Monday, November 7, 2011

The Death Knell of the Pan-Indian Confederacy

November 7, 2011, marks the 200th anniversary of the Battle of Tippecanoe. The engagement pitted some 1,000 regular and militia troops under Indiana governor William Henry Harrison against approximately 500–750 Indians led by Tenskwatawa, also known as the Shawnee Prophet. For several years previous to the battle, Tenskwatawa and his brother, Tecumseh, had worked to create a pan-Indian confederacy to oppose Anglo-American westward expansion and preserve traditional ways of life. The defeat at Tippecanoe irrevocably weakened the confederacy, which disbanded completely some two years later. This excerpt from Dr. Spencer C. Tucker's Encyclopedia of North American Indian Wars recounts the details of this historic battle.
The warriors left Prophetstown during the night, and by 4:00 a.m. on November 7 they had surrounded Harrison’s camp. One of the American sentinels, Stephen Mars, heard movement in the darkness and fired a shot or two before fleeing for the safety of the camp. He was killed before he could reach it, but his shot alerted Harrison's men. The Indians then let out war whoops and opened fire. The battle opened first on the northwest side of the camp. Unfortunately for Harrison's men, when they rose many were silhouetted against their campfires, making them easy targets. Harrison himself mounted and rode to the sound of the firing. His own white horse had broken its tether during the night, and he rode a dark one. This probably saved his life, for the natives were looking for him on a white horse. (Harrison’s aide Colonel Abraham Owen, who found and rode Harrison’s white horse, was shot and killed.) Firing then broke out on the east side of the camp, and the battle became general. During the battle, the Prophet stationed himself on a high rock to the east and chanted war songs to encourage his followers. Informed early that some of his warriors had been slain, the Prophet insisted that his followers fight on, promising an easy victory.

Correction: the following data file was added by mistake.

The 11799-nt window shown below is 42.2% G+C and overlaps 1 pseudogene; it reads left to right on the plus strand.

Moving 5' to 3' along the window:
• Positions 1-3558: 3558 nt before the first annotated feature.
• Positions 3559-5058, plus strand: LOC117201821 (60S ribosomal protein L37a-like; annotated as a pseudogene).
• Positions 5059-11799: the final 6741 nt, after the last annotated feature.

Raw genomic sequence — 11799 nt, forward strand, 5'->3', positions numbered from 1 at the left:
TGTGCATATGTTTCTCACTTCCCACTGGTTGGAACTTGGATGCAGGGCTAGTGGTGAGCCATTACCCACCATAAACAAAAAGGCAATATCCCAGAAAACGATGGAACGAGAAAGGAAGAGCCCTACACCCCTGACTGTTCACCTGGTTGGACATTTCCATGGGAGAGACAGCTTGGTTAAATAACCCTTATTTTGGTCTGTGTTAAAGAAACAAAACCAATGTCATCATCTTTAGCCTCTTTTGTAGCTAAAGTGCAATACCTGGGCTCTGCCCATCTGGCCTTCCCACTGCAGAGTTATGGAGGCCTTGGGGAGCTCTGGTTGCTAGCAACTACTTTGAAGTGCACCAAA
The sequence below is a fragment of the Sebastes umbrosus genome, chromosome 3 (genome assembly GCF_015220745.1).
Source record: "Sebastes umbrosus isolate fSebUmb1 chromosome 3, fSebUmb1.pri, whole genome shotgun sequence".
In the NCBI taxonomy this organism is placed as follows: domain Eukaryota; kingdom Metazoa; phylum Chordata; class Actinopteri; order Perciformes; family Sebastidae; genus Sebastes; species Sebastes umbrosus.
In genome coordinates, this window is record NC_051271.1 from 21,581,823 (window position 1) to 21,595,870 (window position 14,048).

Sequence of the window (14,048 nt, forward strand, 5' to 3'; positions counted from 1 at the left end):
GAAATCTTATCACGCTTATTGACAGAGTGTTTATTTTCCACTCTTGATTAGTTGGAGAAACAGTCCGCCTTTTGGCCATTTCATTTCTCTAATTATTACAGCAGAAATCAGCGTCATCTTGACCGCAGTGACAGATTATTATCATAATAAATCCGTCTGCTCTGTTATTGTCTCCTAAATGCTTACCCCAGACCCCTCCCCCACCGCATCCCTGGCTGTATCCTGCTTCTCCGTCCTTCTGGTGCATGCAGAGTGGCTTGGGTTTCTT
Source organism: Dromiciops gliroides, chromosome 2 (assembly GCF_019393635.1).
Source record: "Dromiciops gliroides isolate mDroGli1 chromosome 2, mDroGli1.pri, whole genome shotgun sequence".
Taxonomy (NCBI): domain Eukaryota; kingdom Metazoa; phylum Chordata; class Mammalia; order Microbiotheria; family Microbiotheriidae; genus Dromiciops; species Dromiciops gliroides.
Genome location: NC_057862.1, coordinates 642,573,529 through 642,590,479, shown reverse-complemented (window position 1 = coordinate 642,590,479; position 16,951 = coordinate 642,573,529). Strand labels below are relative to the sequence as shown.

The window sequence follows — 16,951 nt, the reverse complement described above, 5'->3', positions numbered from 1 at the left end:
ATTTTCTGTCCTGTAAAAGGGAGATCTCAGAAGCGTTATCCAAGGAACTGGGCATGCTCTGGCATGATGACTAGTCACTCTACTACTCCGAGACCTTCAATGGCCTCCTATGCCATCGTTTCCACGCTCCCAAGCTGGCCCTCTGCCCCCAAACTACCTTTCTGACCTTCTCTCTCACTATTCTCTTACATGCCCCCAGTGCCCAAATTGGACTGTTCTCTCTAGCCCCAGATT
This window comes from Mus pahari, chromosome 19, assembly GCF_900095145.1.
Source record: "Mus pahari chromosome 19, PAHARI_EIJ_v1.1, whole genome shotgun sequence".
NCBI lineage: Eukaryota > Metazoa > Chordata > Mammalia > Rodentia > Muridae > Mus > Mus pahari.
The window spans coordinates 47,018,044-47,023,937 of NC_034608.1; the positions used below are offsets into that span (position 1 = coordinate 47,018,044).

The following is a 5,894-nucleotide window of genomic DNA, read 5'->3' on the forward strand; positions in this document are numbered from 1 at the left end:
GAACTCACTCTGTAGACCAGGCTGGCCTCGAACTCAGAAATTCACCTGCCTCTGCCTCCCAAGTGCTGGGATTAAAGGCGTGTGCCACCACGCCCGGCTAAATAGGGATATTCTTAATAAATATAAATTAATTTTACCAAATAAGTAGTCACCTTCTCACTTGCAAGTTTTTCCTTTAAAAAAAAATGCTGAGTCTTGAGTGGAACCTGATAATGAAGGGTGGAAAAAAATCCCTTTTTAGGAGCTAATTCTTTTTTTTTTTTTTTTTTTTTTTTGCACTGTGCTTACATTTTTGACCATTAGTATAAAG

After two hours of fighting and when it was sufficiently light, Harrison sent out mounted men to attack the natives on their flanks. Soon the natives were in retreat. In the battle, Harrison lost 68 men killed and 126 wounded, a significant casualty rate of up to a quarter of his force. The number of Native American dead is not known for certain. Thirty-seven bodies were found at the battle site, but this did not account for those who were carried off or died later from their wounds. Native American losses are estimated at no fewer than 50 killed and 70 or more wounded.
About the author

A Senior Fellow in Military History for ABC-Clio Publishing since 2003, Dr. Spencer C. Tucker has been instrumental in establishing ABC-CLIO as the premier military history reference publisher in the country. Spence's interest in military history began while he was a student at the Virginia Military Institute (VMI) and was enhanced by a Fulbright Fellowship in France and while serving as a captain in military intelligence in the Pentagon during the Vietnam War. Although he concentrated on Modern European History in his graduate studies, he became interested in all periods of military history. Spence taught at the university and college level for 36 years, 30 of these at Texas Christian University and the last 6 as holder of the John Biggs Chair of Military History at VMI. Spence is particularly excited to be the editor of ABC-CLIO's award-winning series of war encyclopedias, which includes The Encyclopedia of North American Indian Wars, 1607–1890: A Political, Social, and Military History.


The Encyclopedia of North American Indian Wars, 1607–1890: 
A Political, Social, and Military History
Edited by Spencer C. Tucker

This encyclopedia provides a broad, in-depth, and multidisciplinary look at the causes and effects of warfare between whites and Native Americans, encompassing nearly three centuries of history.

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